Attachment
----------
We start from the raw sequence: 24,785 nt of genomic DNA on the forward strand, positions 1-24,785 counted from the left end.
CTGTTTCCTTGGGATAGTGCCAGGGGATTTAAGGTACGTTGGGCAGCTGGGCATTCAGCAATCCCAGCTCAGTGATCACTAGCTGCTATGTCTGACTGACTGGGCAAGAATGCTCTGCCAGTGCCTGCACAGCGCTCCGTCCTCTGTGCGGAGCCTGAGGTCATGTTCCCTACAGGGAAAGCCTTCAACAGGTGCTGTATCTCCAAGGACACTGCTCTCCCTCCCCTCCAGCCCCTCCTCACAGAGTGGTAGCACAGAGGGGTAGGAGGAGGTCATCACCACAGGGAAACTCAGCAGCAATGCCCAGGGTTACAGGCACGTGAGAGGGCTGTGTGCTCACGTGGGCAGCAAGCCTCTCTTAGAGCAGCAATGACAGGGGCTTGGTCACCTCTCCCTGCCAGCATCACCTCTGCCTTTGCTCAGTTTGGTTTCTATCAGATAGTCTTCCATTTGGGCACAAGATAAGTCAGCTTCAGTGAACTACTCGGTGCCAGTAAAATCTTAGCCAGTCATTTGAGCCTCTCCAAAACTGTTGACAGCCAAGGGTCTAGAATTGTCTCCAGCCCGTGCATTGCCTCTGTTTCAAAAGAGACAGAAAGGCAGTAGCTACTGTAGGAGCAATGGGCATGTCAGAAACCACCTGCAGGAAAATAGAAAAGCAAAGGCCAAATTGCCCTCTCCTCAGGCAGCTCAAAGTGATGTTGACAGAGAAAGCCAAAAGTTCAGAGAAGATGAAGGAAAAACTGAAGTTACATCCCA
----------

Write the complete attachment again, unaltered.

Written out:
We start from the raw sequence: 24,785 nt of genomic DNA on the forward strand, positions 1-24,785 counted from the left end.
CTGTTTCCTTGGGATAGTGCCAGGGGATTTAAGGTACGTTGGGCAGCTGGGCATTCAGCAATCCCAGCTCAGTGATCACTAGCTGCTATGTCTGACTGACTGGGCAAGAATGCTCTGCCAGTGCCTGCACAGCGCTCCGTCCTCTGTGCGGAGCCTGAGGTCATGTTCCCTACAGGGAAAGCCTTCAACAGGTGCTGTATCTCCAAGGACACTGCTCTCCCTCCCCTCCAGCCCCTCCTCACAGAGTGGTAGCACAGAGGGGTAGGAGGAGGTCATCACCACAGGGAAACTCAGCAGCAATGCCCAGGGTTACAGGCACGTGAGAGGGCTGTGTGCTCACGTGGGCAGCAAGCCTCTCTTAGAGCAGCAATGACAGGGGCTTGGTCACCTCTCCCTGCCAGCATCACCTCTGCCTTTGCTCAGTTTGGTTTCTATCAGATAGTCTTCCATTTGGGCACAAGATAAGTCAGCTTCAGTGAACTACTCGGTGCCAGTAAAATCTTAGCCAGTCATTTGAGCCTCTCCAAAACTGTTGACAGCCAAGGGTCTAGAATTGTCTCCAGCCCGTGCATTGCCTCTGTTTCAAAAGAGACAGAAAGGCAGTAGCTACTGTAGGAGCAATGGGCATGTCAGAAACCACCTGCAGGAAAATAGAAAAGCAAAGGCCAAATTGCCCTCTCCTCAGGCAGCTCAAAGTGATGTTGACAGAGAAAGCCAAAAGTTCAGAGAAGATGAAGGAAAAACTGAAGTTACATCCCA